Fun, Effective Technique To Get Your Dog To Come ... The Rocket Launch!

Fun, Effective Technique To Get Your Dog To Come … The Rocket Launch!

I want to tell you about something that is extremely important, something that could literally save your dog’s life one day … and something that is easier than cooking Popcorn!

What is it you ask? It’s teaching your dog to come after hearing his name. But you’d be surprised to know that most dogs have never been conditioned to respond to their name. Most people simply assume their dog know their name because “we” as humans do.

This exercise is great for teaching your dog to come to you after hearing his name. I remember teaching this to a friend a little while ago, and in a weekend their dog would come running to them like had just been selected on the “Price is Right”.

She did the exercise with her son. They would call their dog’s name and give a treat after he came to them. That’s it. But then they built upon the exercise, started creating distance between each other until they were in separate rooms. Then they even practiced on two different levels of the house – meaning one of them was upstairs and the other downstairs.

So if they could teach their dog to respond to his name in one weekend, surely you can too!

Make sure that you give your dog something that he values when he comes to you, most dog loves food but it could be other things like playing, petting and giving attention.


Your dog’s name will become a conditioned cue to get your dog to come to you, meaning that if you use it uselessly around the house without giving your dog a reward, it will lose its effectiveness.

If you say “FIDO, GET OFF THE COUCH!” or “FIDO, DOWN!” or “FIDO, GO GET YOUR TOY” then the word “Fido” does not mean to come to you anymore, and you are using it to get your dog’s attention.

So what is the solution? There are three options:

  1. Do not use your dog’s name unless you want your dog coming to you.
  2. Train your dog to the command “COME” instead of his name.
  3. Use a nickname whenever you don’t want your dog to formally come to you..

Personally, I practice all three solutions with my dogs. I don’t use their names unless I want them to come to me, and they’re also conditioned to respond to the “COME” command, and I use little nicknames around the house for them.

Go ahead, give it a try with your dog! Seriously … just do it, it will work!

Power Quote: “Teaching your dog basic obedience skills is your responsibility as a dog owner, but teaching them can be lots of fun if you use Positive Reinforcements.” – Jean Cote

Jean Cote

Jean Cote is an animal lover and the founder of Success Dogs. For more than a decade, he has served as a coach to thousands of dog owners around the world to better train, communicate and forge a stronger bond with their dog using positive and force-free training methods.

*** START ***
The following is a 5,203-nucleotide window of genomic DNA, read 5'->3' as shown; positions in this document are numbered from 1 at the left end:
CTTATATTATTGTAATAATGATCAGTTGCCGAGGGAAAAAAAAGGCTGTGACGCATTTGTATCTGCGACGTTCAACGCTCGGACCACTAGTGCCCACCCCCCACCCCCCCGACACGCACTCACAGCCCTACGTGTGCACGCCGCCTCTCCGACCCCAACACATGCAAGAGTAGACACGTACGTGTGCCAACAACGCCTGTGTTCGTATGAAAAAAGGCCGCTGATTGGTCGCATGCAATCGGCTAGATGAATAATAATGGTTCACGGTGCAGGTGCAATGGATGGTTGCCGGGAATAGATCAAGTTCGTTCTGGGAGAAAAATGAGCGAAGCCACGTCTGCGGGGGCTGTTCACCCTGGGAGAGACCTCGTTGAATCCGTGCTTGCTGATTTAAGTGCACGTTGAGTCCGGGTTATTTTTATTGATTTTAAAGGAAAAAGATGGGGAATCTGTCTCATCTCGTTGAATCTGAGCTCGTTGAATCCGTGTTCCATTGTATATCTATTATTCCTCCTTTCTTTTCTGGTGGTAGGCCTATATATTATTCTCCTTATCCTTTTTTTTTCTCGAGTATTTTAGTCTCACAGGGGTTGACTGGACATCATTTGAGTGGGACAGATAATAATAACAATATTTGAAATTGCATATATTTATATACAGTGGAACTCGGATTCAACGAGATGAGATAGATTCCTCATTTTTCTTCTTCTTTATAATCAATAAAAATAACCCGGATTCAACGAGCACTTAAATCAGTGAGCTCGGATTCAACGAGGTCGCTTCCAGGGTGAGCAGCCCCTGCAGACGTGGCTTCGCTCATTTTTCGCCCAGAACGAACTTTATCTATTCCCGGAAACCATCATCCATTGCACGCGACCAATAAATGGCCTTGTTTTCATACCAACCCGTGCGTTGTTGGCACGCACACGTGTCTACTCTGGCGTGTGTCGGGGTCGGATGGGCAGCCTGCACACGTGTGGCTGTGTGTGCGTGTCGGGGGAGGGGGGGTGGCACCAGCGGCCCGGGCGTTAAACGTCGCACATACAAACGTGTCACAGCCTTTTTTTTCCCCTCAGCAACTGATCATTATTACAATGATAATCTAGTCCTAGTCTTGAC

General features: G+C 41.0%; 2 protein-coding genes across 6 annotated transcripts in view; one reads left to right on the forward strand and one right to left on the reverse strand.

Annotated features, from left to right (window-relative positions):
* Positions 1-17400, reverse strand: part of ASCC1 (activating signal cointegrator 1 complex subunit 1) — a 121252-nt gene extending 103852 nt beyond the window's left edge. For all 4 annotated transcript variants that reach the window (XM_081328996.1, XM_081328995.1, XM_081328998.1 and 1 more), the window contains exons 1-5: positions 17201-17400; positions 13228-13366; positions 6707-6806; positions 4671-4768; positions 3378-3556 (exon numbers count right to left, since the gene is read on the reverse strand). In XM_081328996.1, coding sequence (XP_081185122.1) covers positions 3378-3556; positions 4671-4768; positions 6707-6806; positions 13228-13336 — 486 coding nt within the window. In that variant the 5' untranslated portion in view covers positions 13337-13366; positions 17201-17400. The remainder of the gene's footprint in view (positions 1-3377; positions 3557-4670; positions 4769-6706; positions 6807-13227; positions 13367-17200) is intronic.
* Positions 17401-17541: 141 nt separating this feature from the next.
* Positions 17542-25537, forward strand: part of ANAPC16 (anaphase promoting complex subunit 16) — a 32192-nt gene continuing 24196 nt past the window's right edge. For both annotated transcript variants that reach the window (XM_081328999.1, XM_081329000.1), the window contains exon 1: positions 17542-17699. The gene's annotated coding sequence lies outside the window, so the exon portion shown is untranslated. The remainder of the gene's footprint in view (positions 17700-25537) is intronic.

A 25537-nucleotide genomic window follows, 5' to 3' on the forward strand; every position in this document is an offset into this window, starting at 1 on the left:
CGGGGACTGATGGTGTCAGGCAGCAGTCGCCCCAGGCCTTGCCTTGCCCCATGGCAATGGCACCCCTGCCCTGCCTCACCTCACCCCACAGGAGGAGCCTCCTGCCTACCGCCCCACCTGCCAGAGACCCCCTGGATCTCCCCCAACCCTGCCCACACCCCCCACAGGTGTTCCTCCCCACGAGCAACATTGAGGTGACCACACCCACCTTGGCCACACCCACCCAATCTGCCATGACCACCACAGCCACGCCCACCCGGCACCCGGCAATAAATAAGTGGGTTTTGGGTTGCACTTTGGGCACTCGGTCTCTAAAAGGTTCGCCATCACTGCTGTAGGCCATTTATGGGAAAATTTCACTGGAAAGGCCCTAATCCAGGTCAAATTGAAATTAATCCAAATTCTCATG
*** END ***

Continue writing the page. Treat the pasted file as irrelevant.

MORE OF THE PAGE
• Avatar Tegan says:

    I vote for the nickname solution! Clover is called so many things around the house, but “Clover” is for coming!

  • Avatar Lynn says:

    I use their name to get their attention and use the command “come” or “here” or sometimes point to the ground near my feet. All works well. The attention getting is good because sometimes I want them to do something other than come to me. Ie. like going across the road or just to look at me if I am at a distance. Make sense:)

    • Jean Cote Jean Cote says:

      That makes perfect sense Lynn, thank you for sharing. 🙂

  • Avatar Anetta says:

    I thought this was a training on how to teach the dog to come…as this is one of my biggest struggles because I have a very stubborn dog who choses not to come when called and run in the opposite direction.

    • Jean Cote Jean Cote says:

      Hi Anetta,

      Thank you for your comment. These dog training tips are meant to be single bits of knowledge that you can implement in your training – not entire training programs. But this one single technique is very effective if you use it strategically – in an environment where your dog will respond.

      The reason why you want to run away from your dog is for two reasons. First, you want to trigger your dog’s chasing instinct and get him in the habit of running to you as fast as possible. Second, you want to mix things up and not be totally predictable. If you only present one type of reinforcement, ie, a treat for getting your dog to come – then it’s very easy for your dog to evaluate whether coming to you is worth it or not.

      But if you have many different ways of reinforcing your dog, like running away, playing, tugging, Frisbee, a special treat, a bone, etc… Then your dog will never truly know what’s in store and he will be much more enthusiastic to coming to you.

  • Avatar Lynn says:

    Jean, just wanted to tell you that I really love all the emails and training videos that I have received from you over the past year. This has helped me tremendously. You have gotten me more focused in a time I was dragging my feet! I love seeing what my dogs will do next.
    Happy training

    • Jean Cote Jean Cote says: